Pitch for trade and cricket with Pakistan
New Delhi: India and Pakistan appear to be taking tentative steps to de-escalate tensions after hostilities literally reached home this month with the harassment of diplomats' families in either country.
On the day the two foreign offices "mutually agreed" to resolve matters related to the treatment of diplomats and diplomatic premises, India's high commissioner in Pakistan Ajay Bisaria made a pitch for improving trade ties and hoped for resumption of cricket between the two countries.
Bisaria was speaking at a programme organised by the Lahore Chamber of Commerce and Industry on Friday.
A week ago, Pakistan's high commissioner in India Sohail Mahmood had said: "At the time of Independence, our founding fathers had envisioned an amicable relationship between the two countries.
"The relations, however, evolved on a different trajectory.... Building a future different from the past remains indispensable. We owe it to our next generations."
He was addressing the Pakistan Day celebrations at the high commission in New Delhi, soon after returning from Islamabad where he had been called by his government a week back for consultations on the harassment of diplomats, triggering speculation about a possible recall of the high commissioner.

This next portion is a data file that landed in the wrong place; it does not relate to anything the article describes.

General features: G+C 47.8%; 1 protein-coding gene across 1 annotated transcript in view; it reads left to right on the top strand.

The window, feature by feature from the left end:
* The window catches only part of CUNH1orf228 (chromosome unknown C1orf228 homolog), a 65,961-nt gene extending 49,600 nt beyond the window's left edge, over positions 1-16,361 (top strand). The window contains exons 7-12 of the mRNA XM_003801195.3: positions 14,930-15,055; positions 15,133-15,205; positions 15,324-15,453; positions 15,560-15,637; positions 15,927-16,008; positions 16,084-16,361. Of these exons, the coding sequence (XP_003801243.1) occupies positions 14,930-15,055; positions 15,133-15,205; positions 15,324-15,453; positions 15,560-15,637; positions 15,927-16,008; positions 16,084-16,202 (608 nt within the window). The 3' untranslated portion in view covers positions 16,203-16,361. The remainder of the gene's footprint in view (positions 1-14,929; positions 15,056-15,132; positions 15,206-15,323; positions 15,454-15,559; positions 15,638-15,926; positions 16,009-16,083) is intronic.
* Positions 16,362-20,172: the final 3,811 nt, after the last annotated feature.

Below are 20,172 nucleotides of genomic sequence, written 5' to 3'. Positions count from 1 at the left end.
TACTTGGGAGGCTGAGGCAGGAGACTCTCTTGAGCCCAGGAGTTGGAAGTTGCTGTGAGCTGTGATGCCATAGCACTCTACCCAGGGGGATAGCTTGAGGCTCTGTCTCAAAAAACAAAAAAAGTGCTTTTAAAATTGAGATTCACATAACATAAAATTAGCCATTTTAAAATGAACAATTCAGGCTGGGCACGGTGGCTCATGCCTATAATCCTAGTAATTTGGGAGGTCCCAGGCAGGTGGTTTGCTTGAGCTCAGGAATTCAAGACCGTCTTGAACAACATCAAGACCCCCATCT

In the fortnight since Pakistan asked its high commissioner to come to Islamabad - specifically from March 19 - there has been only one instance of firing along the India-Pakistan border, which had been particularly volatile this winter.
According to the Indo-Pak Conflict Monitor - a research initiative to scrutinise ceasefire violations, conflict patterns and escalation dynamics - India did not retaliate.
This reflects a new-found maturity in New Delhi to deal with Pakistan, the Conflict Monitor's project head, Happymon Jacob, told The Telegraph.
Part of this he attributed to the change of guard at the external affairs ministry with Vijay Gokhale taking over as foreign secretary from S. Jaishankar.
"He is more thoughtful and reflective, and this is making a difference at the MEA," Jacob said, articulating a concern voiced about the functioning of the ministry under Jaishankar by retired foreign service officer Vivek Katju in an article in web portal The Wire earlier this year.
There is also some chatter about behind-the-scenes contacts at the official level to maintain a working relationship between the two countries.
Also, those attending recent India-Pakistan Track-II meetings have returned with the understanding that Pakistan's chief of army staff Qamar Javed Bajwa will not stand in the way if the civilian administration there tries to mend bilateral relations.